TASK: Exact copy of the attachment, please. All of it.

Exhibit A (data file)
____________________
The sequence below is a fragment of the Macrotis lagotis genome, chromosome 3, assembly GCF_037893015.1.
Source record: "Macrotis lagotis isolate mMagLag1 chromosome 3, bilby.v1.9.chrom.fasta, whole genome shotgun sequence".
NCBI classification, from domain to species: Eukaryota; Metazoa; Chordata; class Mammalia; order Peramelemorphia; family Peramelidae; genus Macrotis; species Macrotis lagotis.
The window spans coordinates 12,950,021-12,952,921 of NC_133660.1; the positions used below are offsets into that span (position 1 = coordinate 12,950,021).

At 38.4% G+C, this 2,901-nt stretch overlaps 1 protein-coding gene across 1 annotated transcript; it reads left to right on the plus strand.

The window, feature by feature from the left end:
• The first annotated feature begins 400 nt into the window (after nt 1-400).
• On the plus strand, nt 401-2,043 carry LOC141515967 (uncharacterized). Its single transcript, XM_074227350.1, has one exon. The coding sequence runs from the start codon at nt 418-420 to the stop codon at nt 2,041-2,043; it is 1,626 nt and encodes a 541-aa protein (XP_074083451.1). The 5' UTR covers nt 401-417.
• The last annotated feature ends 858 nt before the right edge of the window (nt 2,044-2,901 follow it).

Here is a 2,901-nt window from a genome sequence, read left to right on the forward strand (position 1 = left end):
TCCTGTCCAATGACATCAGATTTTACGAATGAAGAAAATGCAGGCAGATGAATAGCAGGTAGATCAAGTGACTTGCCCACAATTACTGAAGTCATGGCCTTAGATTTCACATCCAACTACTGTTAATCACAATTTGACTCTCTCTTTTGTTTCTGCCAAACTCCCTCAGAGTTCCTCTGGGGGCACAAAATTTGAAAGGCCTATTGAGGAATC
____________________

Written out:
The sequence below is a fragment of the Macrotis lagotis genome, chromosome 3, assembly GCF_037893015.1.
Source record: "Macrotis lagotis isolate mMagLag1 chromosome 3, bilby.v1.9.chrom.fasta, whole genome shotgun sequence".
NCBI classification, from domain to species: Eukaryota; Metazoa; Chordata; class Mammalia; order Peramelemorphia; family Peramelidae; genus Macrotis; species Macrotis lagotis.
The window spans coordinates 12,950,021-12,952,921 of NC_133660.1; the positions used below are offsets into that span (position 1 = coordinate 12,950,021).

At 38.4% G+C, this 2,901-nt stretch overlaps 1 protein-coding gene across 1 annotated transcript; it reads left to right on the plus strand.

The window, feature by feature from the left end:
• The first annotated feature begins 400 nt into the window (after nt 1-400).
• On the plus strand, nt 401-2,043 carry LOC141515967 (uncharacterized). Its single transcript, XM_074227350.1, has one exon. The coding sequence runs from the start codon at nt 418-420 to the stop codon at nt 2,041-2,043; it is 1,626 nt and encodes a 541-aa protein (XP_074083451.1). The 5' UTR covers nt 401-417.
• The last annotated feature ends 858 nt before the right edge of the window (nt 2,044-2,901 follow it).

Here is a 2,901-nt window from a genome sequence, read left to right on the forward strand (position 1 = left end):
TCCTGTCCAATGACATCAGATTTTACGAATGAAGAAAATGCAGGCAGATGAATAGCAGGTAGATCAAGTGACTTGCCCACAATTACTGAAGTCATGGCCTTAGATTTCACATCCAACTACTGTTAATCACAATTTGACTCTCTCTTTTGTTTCTGCCAAACTCCCTCAGAGTTCCTCTGGGGGCACAAAATTTGAAAGGCCTATTGAGGAATC